As the apartment industry looks forward to the next decade, one thing is clear: The younger generations are taking over.
As Generation X ages (the oldest Gen-Xers are 50 years old now; the youngest are 33), the more populous millennials (ages 15-32) have become the focus of most demographic studies. It is this age group that is driving the housing industry – and will continue to do so for the next 10-15 years.
Apartment markets are benefiting from the millennial invasion, as their preferred lifestyle and financial situation combine to make renting more attractive than owning.
This age group of confident, connected, tech-savvy, multitasking high achievers and were tightly scheduled as children and want some sort of activity during all waking hours.
Studies have shown they want instant gratification and prefer to work hard and play hard. They’re not the workaholics the previous two generations were, but give 100%-plus during working hours and can juggle many tasks at once.
And they don’t want to waste their time commuting. That’s why millennials prefer a “work-live-play” environment that promotes the Class A, urban-core apartment properties that have been growing along skylines across America.
Millennials are not driven to own their own homes. The homeownership rate for the ages 25-34 age cohort was 40.4% in 2014, compared to the 20-year low overall rate of 64.5%. As more millennials graduate from college and join the workforce, the cohort’s homeownership rate is forecast to fall below 40% through 2017, then rise to 41.7% in 2020 – still more than 300 basis points below the long-term average.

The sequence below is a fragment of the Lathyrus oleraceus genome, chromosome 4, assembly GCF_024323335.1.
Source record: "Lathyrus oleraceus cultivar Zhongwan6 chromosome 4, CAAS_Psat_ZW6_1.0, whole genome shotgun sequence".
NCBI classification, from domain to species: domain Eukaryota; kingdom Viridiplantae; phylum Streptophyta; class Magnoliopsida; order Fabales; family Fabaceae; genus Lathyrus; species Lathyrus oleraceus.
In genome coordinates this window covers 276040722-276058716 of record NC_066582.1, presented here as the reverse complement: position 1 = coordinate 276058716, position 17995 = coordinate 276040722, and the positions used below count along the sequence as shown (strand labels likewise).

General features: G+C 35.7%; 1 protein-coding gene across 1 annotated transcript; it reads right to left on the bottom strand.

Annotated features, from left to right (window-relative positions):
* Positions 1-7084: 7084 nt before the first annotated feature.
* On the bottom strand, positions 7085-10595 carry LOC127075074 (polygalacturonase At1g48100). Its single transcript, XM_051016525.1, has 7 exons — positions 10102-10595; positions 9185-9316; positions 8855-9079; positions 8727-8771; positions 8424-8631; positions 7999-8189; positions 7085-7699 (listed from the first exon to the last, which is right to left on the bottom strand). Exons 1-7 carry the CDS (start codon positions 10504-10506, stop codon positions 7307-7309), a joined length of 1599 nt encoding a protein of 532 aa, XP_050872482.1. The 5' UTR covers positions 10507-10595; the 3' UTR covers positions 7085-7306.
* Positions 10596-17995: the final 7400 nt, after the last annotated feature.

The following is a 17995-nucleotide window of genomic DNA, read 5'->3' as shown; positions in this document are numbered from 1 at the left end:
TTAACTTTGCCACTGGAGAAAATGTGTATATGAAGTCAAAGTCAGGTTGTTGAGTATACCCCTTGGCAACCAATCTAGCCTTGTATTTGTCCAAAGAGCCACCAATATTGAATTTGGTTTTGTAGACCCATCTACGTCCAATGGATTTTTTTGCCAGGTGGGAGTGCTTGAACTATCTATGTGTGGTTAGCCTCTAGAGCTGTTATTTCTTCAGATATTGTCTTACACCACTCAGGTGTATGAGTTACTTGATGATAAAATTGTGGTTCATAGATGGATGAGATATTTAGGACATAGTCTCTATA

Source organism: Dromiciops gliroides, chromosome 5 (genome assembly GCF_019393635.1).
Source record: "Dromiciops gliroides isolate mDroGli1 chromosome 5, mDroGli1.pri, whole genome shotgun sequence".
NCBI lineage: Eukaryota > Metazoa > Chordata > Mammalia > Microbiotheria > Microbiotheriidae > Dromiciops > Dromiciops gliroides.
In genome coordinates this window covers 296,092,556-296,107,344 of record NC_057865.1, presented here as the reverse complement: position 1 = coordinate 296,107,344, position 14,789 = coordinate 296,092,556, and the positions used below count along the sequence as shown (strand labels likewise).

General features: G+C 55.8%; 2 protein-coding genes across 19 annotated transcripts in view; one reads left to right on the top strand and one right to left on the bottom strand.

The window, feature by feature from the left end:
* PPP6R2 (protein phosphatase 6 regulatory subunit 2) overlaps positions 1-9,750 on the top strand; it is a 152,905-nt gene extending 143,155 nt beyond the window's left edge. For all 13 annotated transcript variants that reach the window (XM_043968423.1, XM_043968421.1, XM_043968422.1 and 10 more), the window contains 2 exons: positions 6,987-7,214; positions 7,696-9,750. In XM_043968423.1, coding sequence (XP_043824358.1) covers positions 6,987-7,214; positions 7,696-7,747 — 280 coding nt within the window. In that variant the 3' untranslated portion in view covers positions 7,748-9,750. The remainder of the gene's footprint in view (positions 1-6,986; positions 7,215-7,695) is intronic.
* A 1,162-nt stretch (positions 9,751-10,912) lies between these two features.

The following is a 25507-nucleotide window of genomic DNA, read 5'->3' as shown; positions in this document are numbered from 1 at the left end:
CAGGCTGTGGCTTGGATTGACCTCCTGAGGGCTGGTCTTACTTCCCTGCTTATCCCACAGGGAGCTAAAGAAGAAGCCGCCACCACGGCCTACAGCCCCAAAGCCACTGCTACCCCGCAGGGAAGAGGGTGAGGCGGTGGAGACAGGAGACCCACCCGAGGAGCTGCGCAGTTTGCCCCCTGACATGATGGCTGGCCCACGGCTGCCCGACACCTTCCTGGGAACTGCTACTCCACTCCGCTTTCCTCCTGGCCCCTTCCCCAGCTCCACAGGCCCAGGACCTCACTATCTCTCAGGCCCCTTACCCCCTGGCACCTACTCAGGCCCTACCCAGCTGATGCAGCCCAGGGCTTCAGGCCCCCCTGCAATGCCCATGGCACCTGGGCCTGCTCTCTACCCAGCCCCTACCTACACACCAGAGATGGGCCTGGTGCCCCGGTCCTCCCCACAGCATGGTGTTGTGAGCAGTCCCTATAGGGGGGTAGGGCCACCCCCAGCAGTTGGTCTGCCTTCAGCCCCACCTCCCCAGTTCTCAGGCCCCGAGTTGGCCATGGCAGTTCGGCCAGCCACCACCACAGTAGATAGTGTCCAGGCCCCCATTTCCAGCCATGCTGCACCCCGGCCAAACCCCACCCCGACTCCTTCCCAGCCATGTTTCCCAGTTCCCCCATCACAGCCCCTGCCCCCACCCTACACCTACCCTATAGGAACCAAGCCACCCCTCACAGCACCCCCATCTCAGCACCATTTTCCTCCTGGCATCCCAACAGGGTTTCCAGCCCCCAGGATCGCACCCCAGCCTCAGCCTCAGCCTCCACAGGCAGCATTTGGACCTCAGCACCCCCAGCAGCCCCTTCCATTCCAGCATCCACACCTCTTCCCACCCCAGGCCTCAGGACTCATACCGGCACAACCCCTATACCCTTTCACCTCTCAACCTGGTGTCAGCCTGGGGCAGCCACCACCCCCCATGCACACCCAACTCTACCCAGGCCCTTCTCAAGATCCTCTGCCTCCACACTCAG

As has been well-documented, this group, comprising the oldest millennials and very youngest Gen-Xers, are starting families later, still must repay college loans and face stricter mortgage-underwriting guidelines.
The 25-34 group also is more mobile and less eager to be tied down. The time they spend inside their residence is meager.
Finally, they’re skeptical about owning, and they might be the first generation to believe that homeownership is not the American dream any more. They might have seen their parents, older siblings or friends’ parents lose their homes to foreclosure when the housing bubble burst and might not see housing as an investment.
These factors contribute largely to Axiometrics’ forecast that apartment occupancy will remain close to 95% through 2020, while effective rent growth averages just less than 4%.